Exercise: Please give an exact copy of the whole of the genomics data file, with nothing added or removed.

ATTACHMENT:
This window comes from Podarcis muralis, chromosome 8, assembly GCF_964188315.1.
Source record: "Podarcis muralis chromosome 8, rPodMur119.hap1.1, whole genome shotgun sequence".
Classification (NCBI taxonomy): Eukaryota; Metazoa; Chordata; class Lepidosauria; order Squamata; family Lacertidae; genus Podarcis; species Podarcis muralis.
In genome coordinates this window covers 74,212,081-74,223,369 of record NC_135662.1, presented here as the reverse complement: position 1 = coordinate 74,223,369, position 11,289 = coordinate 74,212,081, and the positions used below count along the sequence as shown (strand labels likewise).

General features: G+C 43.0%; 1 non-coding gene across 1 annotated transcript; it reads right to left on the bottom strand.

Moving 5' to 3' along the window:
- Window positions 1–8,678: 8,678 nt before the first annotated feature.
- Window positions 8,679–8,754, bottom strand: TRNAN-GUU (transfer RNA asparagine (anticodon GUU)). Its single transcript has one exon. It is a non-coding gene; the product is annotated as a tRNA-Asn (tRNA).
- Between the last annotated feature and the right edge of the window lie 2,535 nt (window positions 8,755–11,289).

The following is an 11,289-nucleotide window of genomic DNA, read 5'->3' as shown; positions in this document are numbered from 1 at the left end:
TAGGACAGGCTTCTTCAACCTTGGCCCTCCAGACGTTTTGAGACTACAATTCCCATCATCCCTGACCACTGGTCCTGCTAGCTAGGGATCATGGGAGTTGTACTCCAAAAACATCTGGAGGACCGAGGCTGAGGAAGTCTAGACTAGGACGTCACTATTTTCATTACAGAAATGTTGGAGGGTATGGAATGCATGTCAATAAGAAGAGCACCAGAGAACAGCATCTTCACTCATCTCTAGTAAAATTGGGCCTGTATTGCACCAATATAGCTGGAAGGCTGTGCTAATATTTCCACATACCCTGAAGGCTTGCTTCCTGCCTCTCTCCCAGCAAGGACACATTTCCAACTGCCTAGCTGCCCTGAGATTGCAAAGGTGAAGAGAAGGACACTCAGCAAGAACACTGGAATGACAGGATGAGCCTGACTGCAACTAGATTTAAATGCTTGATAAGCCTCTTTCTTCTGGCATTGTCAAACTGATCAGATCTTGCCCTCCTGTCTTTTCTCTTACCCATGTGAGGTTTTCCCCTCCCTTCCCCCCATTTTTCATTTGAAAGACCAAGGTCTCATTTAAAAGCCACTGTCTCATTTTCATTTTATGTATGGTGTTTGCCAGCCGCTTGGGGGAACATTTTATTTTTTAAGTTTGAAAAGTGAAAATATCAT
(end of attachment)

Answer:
This window comes from Podarcis muralis, chromosome 8, assembly GCF_964188315.1.
Source record: "Podarcis muralis chromosome 8, rPodMur119.hap1.1, whole genome shotgun sequence".
Classification (NCBI taxonomy): Eukaryota; Metazoa; Chordata; class Lepidosauria; order Squamata; family Lacertidae; genus Podarcis; species Podarcis muralis.
In genome coordinates this window covers 74,212,081-74,223,369 of record NC_135662.1, presented here as the reverse complement: position 1 = coordinate 74,223,369, position 11,289 = coordinate 74,212,081, and the positions used below count along the sequence as shown (strand labels likewise).

General features: G+C 43.0%; 1 non-coding gene across 1 annotated transcript; it reads right to left on the bottom strand.

Moving 5' to 3' along the window:
- Window positions 1–8,678: 8,678 nt before the first annotated feature.
- Window positions 8,679–8,754, bottom strand: TRNAN-GUU (transfer RNA asparagine (anticodon GUU)). Its single transcript has one exon. It is a non-coding gene; the product is annotated as a tRNA-Asn (tRNA).
- Between the last annotated feature and the right edge of the window lie 2,535 nt (window positions 8,755–11,289).

The following is an 11,289-nucleotide window of genomic DNA, read 5'->3' as shown; positions in this document are numbered from 1 at the left end:
TAGGACAGGCTTCTTCAACCTTGGCCCTCCAGACGTTTTGAGACTACAATTCCCATCATCCCTGACCACTGGTCCTGCTAGCTAGGGATCATGGGAGTTGTACTCCAAAAACATCTGGAGGACCGAGGCTGAGGAAGTCTAGACTAGGACGTCACTATTTTCATTACAGAAATGTTGGAGGGTATGGAATGCATGTCAATAAGAAGAGCACCAGAGAACAGCATCTTCACTCATCTCTAGTAAAATTGGGCCTGTATTGCACCAATATAGCTGGAAGGCTGTGCTAATATTTCCACATACCCTGAAGGCTTGCTTCCTGCCTCTCTCCCAGCAAGGACACATTTCCAACTGCCTAGCTGCCCTGAGATTGCAAAGGTGAAGAGAAGGACACTCAGCAAGAACACTGGAATGACAGGATGAGCCTGACTGCAACTAGATTTAAATGCTTGATAAGCCTCTTTCTTCTGGCATTGTCAAACTGATCAGATCTTGCCCTCCTGTCTTTTCTCTTACCCATGTGAGGTTTTCCCCTCCCTTCCCCCCATTTTTCATTTGAAAGACCAAGGTCTCATTTAAAAGCCACTGTCTCATTTTCATTTTATGTATGGTGTTTGCCAGCCGCTTGGGGGAACATTTTATTTTTTAAGTTTGAAAAGTGAAAATATCAT